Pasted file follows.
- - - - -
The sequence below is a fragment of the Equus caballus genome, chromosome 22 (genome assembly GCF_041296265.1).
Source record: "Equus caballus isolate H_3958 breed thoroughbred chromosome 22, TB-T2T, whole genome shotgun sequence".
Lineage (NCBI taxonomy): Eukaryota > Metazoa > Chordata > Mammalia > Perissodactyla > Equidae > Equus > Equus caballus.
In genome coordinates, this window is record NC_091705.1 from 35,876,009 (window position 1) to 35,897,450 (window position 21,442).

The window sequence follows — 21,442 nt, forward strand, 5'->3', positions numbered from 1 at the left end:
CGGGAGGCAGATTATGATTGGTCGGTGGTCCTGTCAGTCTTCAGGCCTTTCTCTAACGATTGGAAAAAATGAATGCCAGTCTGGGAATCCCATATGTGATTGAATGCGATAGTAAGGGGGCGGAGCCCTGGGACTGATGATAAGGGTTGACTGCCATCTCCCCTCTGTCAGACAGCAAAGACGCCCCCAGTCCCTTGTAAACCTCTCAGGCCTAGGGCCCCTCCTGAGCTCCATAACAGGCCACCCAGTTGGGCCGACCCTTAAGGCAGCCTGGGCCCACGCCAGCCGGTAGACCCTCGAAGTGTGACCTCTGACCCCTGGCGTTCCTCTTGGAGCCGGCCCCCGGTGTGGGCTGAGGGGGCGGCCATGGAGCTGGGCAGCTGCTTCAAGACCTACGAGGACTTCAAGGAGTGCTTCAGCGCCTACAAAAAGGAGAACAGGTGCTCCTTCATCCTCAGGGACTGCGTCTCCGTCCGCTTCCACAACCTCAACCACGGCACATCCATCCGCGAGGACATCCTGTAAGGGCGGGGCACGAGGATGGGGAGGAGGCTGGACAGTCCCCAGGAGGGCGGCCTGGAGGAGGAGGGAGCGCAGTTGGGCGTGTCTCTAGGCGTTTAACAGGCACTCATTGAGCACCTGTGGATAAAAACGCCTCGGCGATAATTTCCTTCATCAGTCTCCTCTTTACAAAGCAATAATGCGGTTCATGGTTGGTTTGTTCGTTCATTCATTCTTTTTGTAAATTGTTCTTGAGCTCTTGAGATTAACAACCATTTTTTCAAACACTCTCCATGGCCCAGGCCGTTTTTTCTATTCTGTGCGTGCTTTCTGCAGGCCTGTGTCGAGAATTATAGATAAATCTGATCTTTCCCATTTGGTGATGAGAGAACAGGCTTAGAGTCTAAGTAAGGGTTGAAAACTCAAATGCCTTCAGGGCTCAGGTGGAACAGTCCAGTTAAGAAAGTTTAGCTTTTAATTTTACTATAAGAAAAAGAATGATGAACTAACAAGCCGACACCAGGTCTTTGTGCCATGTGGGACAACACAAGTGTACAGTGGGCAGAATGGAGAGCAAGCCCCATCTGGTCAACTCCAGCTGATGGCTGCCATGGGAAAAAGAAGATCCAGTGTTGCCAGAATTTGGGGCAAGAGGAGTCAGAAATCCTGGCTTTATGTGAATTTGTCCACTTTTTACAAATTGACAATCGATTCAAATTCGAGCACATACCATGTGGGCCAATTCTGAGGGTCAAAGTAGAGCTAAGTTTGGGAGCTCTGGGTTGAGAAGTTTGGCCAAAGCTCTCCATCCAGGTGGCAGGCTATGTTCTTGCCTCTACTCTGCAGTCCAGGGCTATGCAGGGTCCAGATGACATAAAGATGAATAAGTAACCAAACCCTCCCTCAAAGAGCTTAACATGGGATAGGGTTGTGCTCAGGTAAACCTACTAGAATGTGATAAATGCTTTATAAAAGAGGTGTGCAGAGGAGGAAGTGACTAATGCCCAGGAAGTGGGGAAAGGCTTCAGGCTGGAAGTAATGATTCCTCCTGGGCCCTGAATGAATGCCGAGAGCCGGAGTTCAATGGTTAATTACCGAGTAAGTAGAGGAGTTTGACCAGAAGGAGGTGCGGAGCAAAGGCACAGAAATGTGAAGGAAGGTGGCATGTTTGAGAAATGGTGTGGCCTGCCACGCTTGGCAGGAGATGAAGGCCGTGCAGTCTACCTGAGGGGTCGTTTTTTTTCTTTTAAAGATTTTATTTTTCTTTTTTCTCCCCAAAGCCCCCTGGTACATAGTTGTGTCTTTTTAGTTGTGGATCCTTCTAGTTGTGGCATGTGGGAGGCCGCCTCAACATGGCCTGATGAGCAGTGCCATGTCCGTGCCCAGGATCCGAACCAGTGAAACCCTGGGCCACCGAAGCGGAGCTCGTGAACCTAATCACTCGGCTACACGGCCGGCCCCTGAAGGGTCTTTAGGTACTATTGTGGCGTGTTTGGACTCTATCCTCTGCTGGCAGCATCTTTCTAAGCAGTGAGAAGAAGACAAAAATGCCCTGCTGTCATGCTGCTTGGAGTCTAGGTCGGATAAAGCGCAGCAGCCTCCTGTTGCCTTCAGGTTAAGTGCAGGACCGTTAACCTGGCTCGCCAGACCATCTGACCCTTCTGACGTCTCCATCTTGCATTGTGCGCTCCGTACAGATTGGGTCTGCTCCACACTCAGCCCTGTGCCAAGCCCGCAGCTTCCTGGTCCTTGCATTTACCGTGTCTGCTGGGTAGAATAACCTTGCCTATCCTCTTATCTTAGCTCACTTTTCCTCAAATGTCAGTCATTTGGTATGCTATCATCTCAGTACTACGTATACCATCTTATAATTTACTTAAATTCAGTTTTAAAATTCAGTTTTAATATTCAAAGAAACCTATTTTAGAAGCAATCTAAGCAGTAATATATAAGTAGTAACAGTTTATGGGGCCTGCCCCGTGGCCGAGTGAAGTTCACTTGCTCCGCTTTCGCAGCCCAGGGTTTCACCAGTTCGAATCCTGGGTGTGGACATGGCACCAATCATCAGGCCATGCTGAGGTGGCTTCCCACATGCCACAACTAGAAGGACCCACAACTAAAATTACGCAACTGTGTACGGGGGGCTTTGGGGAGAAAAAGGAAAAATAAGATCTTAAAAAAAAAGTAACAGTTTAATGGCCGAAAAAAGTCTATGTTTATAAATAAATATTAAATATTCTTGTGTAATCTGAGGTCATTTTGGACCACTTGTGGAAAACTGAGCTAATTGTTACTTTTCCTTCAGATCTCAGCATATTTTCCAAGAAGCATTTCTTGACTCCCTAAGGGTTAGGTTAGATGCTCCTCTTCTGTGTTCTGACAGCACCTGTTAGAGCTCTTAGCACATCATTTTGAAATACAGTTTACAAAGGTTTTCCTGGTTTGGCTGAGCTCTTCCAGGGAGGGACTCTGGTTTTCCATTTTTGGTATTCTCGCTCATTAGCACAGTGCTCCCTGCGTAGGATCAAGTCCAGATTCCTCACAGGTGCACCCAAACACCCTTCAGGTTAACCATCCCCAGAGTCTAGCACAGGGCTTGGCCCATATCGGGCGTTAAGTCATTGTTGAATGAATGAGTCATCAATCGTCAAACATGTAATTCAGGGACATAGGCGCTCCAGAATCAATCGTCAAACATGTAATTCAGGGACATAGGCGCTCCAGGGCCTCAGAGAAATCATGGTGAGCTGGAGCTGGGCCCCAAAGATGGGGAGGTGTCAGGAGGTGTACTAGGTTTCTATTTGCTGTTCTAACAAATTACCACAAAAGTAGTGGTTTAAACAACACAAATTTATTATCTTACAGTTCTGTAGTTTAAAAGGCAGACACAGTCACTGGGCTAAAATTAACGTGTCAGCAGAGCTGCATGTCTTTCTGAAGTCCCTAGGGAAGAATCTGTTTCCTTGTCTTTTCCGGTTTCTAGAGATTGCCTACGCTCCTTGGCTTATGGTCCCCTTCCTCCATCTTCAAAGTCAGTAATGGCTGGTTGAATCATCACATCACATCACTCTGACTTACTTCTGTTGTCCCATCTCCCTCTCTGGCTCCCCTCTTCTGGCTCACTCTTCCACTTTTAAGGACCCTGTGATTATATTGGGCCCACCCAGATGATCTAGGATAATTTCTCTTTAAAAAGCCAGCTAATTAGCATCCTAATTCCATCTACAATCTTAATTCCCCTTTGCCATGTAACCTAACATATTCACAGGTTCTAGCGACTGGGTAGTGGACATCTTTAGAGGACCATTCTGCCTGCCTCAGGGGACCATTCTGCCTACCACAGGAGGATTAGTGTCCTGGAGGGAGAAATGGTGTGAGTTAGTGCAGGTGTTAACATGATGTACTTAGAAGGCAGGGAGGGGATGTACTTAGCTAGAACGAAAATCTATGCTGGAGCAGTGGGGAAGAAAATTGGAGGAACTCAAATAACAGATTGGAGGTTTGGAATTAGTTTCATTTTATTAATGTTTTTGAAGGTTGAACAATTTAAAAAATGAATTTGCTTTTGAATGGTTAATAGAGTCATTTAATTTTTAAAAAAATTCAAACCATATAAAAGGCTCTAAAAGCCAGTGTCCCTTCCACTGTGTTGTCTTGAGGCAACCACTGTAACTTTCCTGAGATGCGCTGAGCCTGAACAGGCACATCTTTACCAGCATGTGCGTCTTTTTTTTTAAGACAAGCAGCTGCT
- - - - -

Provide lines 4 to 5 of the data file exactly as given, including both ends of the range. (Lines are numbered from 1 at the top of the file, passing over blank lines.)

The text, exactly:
In genome coordinates, this window is record NC_091705.1 from 35,876,009 (window position 1) to 35,897,450 (window position 21,442).

The window sequence follows — 21,442 nt, forward strand, 5'->3', positions numbered from 1 at the left end: